In the past, fights over IP in global health have been resolved by making accommodations for developing countries and their poor. International controversies over access to patented HIV/AIDS drugs diminished when multinational companies donated their products, slashed their prices in poor countries, or permitted local companies to make low-cost generic versions. After six years of difficult negotiation, the WHO concluded an international agreement last year that helps ensure developing countries are no longer expected to supply samples of the influenza viruses isolated in their territory without receiving affordable access to the vaccines and diagnostic tools that are developed from those samples.
But two developments are making intellectual property fights in global health harder to resolve.
First, the health needs of developed and developing countries are increasingly overlapping, which have made fights over IP and access more frequent. Diabetes, cancer, and heart disease – noncommunicable diseases that once confronted wealthy nations alone – are now responsible for more than 70 percent of the death and disability that occurs in many parts of Latin America, the Middle East, and Asia. With increased trade and travel, emerging microbial threats, like MERS-CoV, cross national borders with stunning speed, raising the stakes for all governments in surveillance and affordable access to effective interventions like vaccines or antibiotics.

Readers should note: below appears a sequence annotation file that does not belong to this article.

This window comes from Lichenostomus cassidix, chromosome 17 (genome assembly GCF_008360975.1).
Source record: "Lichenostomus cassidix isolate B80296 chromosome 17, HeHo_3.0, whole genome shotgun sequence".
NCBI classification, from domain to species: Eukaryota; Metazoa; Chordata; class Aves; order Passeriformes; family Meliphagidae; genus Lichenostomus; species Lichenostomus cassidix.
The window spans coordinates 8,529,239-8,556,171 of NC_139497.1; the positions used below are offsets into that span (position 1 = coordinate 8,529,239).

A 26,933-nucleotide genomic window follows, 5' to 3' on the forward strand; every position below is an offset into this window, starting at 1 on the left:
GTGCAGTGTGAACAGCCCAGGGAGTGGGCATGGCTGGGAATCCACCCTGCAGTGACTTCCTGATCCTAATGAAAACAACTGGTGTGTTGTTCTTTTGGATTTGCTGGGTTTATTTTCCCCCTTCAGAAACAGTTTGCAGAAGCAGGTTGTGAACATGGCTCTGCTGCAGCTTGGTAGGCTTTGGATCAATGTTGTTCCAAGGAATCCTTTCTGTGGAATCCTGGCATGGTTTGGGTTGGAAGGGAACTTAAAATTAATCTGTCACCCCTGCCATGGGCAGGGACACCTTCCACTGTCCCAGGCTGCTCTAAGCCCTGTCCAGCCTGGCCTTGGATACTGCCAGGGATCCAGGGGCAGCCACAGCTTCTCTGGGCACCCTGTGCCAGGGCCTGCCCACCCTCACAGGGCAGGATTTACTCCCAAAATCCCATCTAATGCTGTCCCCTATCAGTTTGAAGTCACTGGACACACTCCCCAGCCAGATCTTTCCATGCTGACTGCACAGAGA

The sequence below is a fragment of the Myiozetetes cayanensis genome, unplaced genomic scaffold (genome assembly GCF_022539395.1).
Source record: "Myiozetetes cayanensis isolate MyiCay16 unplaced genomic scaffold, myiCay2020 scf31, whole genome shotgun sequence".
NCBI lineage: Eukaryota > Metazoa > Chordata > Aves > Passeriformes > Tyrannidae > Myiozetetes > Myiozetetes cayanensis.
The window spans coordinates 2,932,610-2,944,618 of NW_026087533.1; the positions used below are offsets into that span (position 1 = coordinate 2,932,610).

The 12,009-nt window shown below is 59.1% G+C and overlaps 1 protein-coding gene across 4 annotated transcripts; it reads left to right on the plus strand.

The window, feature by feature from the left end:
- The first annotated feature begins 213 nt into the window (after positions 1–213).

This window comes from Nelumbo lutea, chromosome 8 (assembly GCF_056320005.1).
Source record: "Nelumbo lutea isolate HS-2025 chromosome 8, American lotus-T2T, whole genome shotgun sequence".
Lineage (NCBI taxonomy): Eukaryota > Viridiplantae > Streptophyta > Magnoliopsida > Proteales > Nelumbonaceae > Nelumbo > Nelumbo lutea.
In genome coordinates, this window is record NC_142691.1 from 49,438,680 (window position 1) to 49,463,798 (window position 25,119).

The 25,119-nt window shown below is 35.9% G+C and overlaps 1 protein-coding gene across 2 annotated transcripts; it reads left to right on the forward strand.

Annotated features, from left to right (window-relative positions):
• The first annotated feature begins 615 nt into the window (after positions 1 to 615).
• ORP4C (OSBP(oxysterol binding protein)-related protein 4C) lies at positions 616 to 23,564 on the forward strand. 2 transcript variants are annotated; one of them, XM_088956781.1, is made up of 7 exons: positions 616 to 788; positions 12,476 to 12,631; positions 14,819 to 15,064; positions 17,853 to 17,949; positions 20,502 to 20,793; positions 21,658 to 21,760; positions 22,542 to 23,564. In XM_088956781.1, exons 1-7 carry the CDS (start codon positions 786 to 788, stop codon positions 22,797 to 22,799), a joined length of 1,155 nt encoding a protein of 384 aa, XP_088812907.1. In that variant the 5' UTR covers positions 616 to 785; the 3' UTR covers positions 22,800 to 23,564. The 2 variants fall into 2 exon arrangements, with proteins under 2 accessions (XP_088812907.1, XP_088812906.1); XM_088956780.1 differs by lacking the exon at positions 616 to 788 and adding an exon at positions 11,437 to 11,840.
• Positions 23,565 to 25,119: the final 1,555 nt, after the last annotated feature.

Second, the incomes of many developing countries are rising, which has increased the stakes of fights over intellectual property and access. Revenues have flat-lined in the United States and Europe amid budget and fiscal crises; the multinational drug industry has staked its future on noncommunicable diseases and emerging markets. IMS Health projects that annual drug spending in middle-income countries like India, China, and Indonesia will double between 2012 and 2016, to more than $300 billion. On the other hand, 70 percent of the nearly 2.5 billion people who survive on less than $2 per day live in these middle-income countries. Extending care to these poor populations is an enormous undertaking. The flexible intellectual property policies applied to HIV/AIDS and other infectious diseases that disproportionately affect poor countries will not be easily extended to large, emerging economies and the diseases that plague both rich and poor patients alike.
Defusing the IP fights now raging in global health is possible, but will require new approaches. The health needs of low-income segments of the global marketplace, whether they reside in low- or middle-income countries, must be meaningfully addressed. International drug pricing, for example, would be more sustainable if based on the income status of the patient, rather than the country where that patient resides. Governments should extend, as a matter of official national policy, the same strategies that govern the influenza virus sharing in the WHO agreement, known as the Pandemic Influenza Preparedness Framework, to other potentially pandemic microbial threats.
The relationship between IP and global health may be uneasy, but its successes are undeniable. Access to effective medical technologies, such as vaccines and HIV treatment, has dramatically lowered child mortality across the globe and afforded millions the opportunity to lead productive lives. But international support for research and development, intellectual property, and pandemic surveillance is not inevitable. As Margaret Chan suggested, these systems must serve and protect the needs of patients to function.